The Trump administration is considering revisions to what is known as the Roadless Rule, a conservation initiative of the Clinton administration. Some 58 million acres of roadless land in the nation’s national forests, possibly eligible for wilderness designation someday, were protected from development under this rule so as not to spoil the wilderness qualities until a decision on long-term protection could be made. Included in that protection were 9.5 million acres of the Tongass National Forest, in southeastern Alaska, which is the nation’s largest national forest. But according to The Washington Post, Trump has instructed Agriculture Secretary Sonny Perdue to write new roadless rules that would eliminate the Clinton-era protections to allow logging, mining, and energy development.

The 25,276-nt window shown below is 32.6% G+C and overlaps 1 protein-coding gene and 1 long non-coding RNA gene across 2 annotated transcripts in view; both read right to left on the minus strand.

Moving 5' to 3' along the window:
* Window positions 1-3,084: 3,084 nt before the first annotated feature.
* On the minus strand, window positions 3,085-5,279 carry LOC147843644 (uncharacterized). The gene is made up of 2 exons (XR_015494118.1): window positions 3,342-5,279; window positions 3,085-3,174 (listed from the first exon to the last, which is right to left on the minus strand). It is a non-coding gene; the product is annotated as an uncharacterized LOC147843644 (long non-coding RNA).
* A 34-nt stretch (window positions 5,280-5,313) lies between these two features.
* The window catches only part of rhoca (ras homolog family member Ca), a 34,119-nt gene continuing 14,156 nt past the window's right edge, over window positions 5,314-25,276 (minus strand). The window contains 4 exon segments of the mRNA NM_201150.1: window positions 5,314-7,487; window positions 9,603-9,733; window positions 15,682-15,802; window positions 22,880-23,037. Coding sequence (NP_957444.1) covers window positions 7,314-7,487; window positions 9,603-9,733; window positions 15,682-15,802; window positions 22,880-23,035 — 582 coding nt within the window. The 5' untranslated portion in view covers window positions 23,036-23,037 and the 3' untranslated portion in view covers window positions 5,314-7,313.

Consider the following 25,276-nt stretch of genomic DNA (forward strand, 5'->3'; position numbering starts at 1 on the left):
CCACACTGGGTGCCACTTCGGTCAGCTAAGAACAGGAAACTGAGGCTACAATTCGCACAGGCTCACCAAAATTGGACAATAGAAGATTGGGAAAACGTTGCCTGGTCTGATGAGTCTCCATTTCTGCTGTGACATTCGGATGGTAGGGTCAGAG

Leasing of public lands for oil and gas is accelerating across the West. Companies are locking up tracts of federal land for 10 years while paying minimal fees. “We’re going to have repercussions about these decisions for decades to come,” said Jayson O’Neill, of the Western Values Project, a conservation nonprofit focused on public lands.

“The pace at which they are doing this is by design,” said Lyons. “Nobody can keep up.”